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American Politics | Political Science | Religion


In November of 2012, political scientists, other experts familiar with Minnesota politics and the general public were stunned by the comfortable defeat of two constitutional amendments by voters. Amendment one, also known as the marriage amendment, would have changed the state's constitution to ban same-sex marriage in Minnesota. Amendment two, known as the voter ID or voter restriction amendment, would have required voters to show a photo ID in order to cast a vote in Minnesota elections. The Voter ID question enjoyed 80% favorability just a year before the election.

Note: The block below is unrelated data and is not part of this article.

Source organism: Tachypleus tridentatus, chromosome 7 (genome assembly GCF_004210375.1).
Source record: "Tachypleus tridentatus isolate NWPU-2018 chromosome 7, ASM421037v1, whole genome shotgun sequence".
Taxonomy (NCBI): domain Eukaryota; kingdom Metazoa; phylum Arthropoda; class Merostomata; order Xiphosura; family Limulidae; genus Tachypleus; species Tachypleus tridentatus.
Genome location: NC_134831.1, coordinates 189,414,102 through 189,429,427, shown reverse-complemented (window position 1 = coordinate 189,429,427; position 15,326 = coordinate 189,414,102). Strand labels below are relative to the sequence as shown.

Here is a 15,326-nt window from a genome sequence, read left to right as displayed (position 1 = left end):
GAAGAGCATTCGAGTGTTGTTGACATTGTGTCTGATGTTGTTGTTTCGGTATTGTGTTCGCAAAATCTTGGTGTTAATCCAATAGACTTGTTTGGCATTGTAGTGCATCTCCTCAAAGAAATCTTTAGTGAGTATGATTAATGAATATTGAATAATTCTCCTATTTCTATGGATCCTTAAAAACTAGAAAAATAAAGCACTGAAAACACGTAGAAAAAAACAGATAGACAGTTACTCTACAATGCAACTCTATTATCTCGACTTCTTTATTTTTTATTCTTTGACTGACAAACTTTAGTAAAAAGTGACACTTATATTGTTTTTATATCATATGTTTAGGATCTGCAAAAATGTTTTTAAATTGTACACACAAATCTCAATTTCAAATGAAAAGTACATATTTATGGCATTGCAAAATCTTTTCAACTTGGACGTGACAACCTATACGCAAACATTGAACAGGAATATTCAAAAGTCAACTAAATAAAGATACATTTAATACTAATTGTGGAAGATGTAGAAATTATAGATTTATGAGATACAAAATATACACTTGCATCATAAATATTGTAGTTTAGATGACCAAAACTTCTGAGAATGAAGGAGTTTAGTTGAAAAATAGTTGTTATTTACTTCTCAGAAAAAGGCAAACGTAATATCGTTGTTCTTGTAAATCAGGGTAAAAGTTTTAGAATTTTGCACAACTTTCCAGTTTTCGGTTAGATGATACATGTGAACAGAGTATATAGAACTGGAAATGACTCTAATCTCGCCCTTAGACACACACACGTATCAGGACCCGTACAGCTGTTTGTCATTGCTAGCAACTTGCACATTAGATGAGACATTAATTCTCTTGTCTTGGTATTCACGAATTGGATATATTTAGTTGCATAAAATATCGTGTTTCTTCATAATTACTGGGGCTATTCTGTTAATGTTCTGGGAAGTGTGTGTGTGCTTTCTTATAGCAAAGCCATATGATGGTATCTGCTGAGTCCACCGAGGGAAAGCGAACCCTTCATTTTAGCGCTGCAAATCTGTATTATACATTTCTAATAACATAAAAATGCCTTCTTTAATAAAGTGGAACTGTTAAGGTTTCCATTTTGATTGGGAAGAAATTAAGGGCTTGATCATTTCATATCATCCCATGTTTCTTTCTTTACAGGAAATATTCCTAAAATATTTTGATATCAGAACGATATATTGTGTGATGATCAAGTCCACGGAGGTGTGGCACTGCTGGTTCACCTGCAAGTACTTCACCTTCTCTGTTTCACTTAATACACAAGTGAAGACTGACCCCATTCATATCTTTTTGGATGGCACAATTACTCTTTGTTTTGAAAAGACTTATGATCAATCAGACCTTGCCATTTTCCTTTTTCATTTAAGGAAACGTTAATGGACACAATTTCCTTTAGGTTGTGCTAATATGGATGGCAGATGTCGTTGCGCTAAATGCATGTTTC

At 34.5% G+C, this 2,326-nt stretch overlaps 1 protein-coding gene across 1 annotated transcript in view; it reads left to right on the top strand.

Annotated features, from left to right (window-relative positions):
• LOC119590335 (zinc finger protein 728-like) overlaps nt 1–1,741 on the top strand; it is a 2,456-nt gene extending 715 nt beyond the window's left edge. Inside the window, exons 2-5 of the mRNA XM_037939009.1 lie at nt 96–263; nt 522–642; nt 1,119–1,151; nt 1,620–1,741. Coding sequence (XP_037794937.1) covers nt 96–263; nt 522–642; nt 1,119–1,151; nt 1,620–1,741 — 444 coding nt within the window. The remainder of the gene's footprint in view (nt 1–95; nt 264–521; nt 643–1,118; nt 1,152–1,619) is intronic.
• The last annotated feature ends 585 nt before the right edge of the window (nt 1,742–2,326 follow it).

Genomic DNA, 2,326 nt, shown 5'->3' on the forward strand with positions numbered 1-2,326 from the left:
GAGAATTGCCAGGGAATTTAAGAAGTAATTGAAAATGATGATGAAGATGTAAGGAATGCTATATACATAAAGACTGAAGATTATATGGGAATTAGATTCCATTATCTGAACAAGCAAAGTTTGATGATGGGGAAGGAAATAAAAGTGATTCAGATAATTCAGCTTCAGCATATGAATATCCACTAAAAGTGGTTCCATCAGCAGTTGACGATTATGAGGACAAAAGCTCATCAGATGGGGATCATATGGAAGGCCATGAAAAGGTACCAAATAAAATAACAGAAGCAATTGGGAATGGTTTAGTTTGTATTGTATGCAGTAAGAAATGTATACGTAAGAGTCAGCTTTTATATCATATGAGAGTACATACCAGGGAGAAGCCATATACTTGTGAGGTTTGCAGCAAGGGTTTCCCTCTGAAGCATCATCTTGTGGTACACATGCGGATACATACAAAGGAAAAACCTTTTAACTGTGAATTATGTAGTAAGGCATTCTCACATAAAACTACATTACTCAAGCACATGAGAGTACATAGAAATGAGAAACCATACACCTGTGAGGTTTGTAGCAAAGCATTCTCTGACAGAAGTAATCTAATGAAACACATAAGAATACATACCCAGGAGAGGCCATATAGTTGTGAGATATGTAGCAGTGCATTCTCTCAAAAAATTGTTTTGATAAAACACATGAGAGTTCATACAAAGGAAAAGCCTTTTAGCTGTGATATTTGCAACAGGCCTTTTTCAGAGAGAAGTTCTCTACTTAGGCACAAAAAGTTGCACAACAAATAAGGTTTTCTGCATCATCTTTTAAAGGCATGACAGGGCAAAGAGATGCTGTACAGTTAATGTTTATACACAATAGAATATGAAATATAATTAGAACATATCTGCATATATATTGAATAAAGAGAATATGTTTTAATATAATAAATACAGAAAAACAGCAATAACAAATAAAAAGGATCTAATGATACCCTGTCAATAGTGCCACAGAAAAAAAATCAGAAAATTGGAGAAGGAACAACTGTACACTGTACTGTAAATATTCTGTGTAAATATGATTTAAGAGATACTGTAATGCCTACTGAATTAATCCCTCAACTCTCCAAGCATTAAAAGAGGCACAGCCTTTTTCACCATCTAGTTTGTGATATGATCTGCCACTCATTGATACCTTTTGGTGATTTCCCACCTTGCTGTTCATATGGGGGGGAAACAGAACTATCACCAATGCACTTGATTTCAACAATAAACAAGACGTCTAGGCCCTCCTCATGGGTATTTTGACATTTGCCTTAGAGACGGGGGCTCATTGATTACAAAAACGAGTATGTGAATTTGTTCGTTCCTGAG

In both of the campaigns against these ballot measures, highly organized and motivated people of faith played a pivotal role in their eventual success. In this presentation, I explore the political, theological and racial dynamics that played out in both the Minnesotans United for All Families campaign against the marriage amendment and the Our Vote Our Future campaign against the voter ID amendment. While I was engaged and familiar with both campaigns, I served as communications director of Our Vote Our Future.

I also discuss the role of people of faith and organizations that help organize socially-engaged Minnesotans in passing legislation in the 2013 and 2014 sessions of the Minnesota Legislature.